Boston Manor at Mama Roux’s, 23rd September

Boston Manor at Mama Roux’s, 23rd SeptemberBoston Manor at Mama Roux’s, 23rd SeptemberBoston Manor at Mama Roux’s, 23rd SeptemberBoston Manor at Mama Roux’s, 23rd SeptemberBoston Manor at Mama Roux’s, 23rd SeptemberBoston Manor at Mama Roux’s, 23rd SeptemberBoston Manor at Mama Roux’s, 23rd SeptemberBoston Manor at Mama Roux’s, 23rd SeptemberBoston Manor at Mama Roux’s, 23rd SeptemberBoston Manor at Mama Roux’s, 23rd September

When it comes to barrier less shows in the second city, Mama Roux’s comes up trumps in my opinion. For its aesthetically pleasing interior and moderately sized floor, the lack of barrier allows for chaos to ensue as it did on Sunday evening, as Boston Manor brought their latest UK tour to the venue.


Opening the show were South London’s Wallflower, who had supported Boston Manor on a previous headline tour of the UK so it was a pleasure to see them back on the bill. Clearly familiar to a large proportion of the already packed out crowd, the band were warmly received with tracks such as ‘Mas Eu Quero Mais’ and new single ‘Magnifier’ showcasing their emotional and powerful style.

Up next were perhaps the biggest curveball in terms of support act for the evening, in the form of Pure Noise Records signee’s Drug Church from Albany, New York. Performing what can only be described as punk in it’s most raucous and provoking form, Drug Church are a powerhouse in the live environment and a real kick in the teeth. Lead vocalist Patrick proves a humorous and friendly character in between tracks, but an engaging and unique vocalist in the musical sense. What Drug Church bring to the evening in terms of complementing Boston Manor, is something of a common theme later in the evening, to break away from their pop punk roots into something more artistic and perhaps credible.

Before all that though, it was time for Microwave from Atlanta, Georgia who perhaps lacked the drama and intensity of the previous two bands but they sure as hell made up for that in their fantastic song writing and ear for melody. After releasing their highly applauded album ‘Much Love’ in 2016, the band formed a loyal and enthusiastic fan base amongst the alternative scene, and the crowd on Sunday sure as hell showed them much love.

As was noted by the singer of Drug Church prior to Boston Manor taking the stage, it’s exciting to catch a band when they’re on the upward trajectory. And I think that’s the feeling of most people attending the album tour for Boston Manor’s second record ‘Welcome To The Neighbourhood’, that pulled into Mama Roux’s on Sunday evening.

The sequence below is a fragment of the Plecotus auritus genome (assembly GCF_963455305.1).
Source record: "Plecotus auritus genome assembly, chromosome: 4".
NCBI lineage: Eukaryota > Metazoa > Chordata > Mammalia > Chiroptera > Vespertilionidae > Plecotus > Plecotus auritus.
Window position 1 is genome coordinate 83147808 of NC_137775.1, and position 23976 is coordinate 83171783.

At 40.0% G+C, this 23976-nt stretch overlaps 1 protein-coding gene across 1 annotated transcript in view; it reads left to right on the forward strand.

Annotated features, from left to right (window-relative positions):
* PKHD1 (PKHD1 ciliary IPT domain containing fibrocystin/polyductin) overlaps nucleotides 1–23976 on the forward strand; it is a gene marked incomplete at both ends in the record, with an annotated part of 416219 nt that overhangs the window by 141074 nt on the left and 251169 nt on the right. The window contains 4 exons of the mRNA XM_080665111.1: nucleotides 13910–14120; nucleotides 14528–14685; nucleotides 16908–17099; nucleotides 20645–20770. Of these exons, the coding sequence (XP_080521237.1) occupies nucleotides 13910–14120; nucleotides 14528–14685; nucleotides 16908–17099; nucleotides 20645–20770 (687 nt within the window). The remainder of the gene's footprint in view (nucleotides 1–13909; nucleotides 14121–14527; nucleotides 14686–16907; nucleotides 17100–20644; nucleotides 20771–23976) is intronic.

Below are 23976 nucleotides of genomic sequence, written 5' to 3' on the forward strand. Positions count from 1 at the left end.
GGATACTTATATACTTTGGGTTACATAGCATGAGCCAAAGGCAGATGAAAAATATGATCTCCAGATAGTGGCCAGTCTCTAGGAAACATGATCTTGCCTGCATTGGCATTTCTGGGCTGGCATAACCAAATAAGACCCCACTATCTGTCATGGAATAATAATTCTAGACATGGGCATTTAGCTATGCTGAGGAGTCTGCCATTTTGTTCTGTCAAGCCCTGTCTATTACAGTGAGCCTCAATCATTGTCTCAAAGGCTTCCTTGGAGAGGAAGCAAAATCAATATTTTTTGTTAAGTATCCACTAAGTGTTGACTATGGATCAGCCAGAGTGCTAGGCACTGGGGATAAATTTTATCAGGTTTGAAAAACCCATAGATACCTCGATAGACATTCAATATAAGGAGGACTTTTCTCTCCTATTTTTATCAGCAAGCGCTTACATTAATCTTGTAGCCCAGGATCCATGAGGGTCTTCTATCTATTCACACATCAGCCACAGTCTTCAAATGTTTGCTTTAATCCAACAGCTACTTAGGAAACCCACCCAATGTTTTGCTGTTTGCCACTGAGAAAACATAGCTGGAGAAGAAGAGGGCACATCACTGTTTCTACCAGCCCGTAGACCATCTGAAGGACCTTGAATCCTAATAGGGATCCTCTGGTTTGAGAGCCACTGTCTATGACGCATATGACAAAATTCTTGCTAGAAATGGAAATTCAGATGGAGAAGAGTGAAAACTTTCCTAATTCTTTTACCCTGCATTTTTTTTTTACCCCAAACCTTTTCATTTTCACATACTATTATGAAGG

Formed in Blackpool back in 2013, the band experienced success in the pop punk scene following a series of EP’s and release of their debut record ‘Be Nothing’. This time around however they’re looking to experience success in the rock scene, with slots on the Download Festival main stage and a show at Electric Ballroom in London signalling a shift in both their popularity and promise.

Perhaps the most striking thing from the show on Sunday, was not only the bright red-light poles donning the stage, but the focus on new songs from the band’s second record and how well they were received. Performing only three songs from their debut record and a single track from previous EP’s, the majority of the bands 14 song set came from the latest record. And the reception each track receives from finger pointing, mosh pits and crowd surfing was astonishing considering the album only came out a few weeks ago.

From a performance side of things, the band have gained a confidence that was never really seen from this band previously, performing as if the rest of the world is against them whilst clearly having the time of their lives. Lead vocalist Henry Cox did well to rile and excite the crowd, although it didn’t take much I must say. Tracks such as ‘England’s Dreaming’, ‘Bad Machine’ and of course ‘Halo’ sounded massive in the live environment, and it’s clear that Boston Manor have clearly outstayed their welcome in these small club venues and that it’s now time to take their place with the big boys. Welcome to the neighbourhood.

Reviewer: Dan Earl

Photographer: Adriana Vasile

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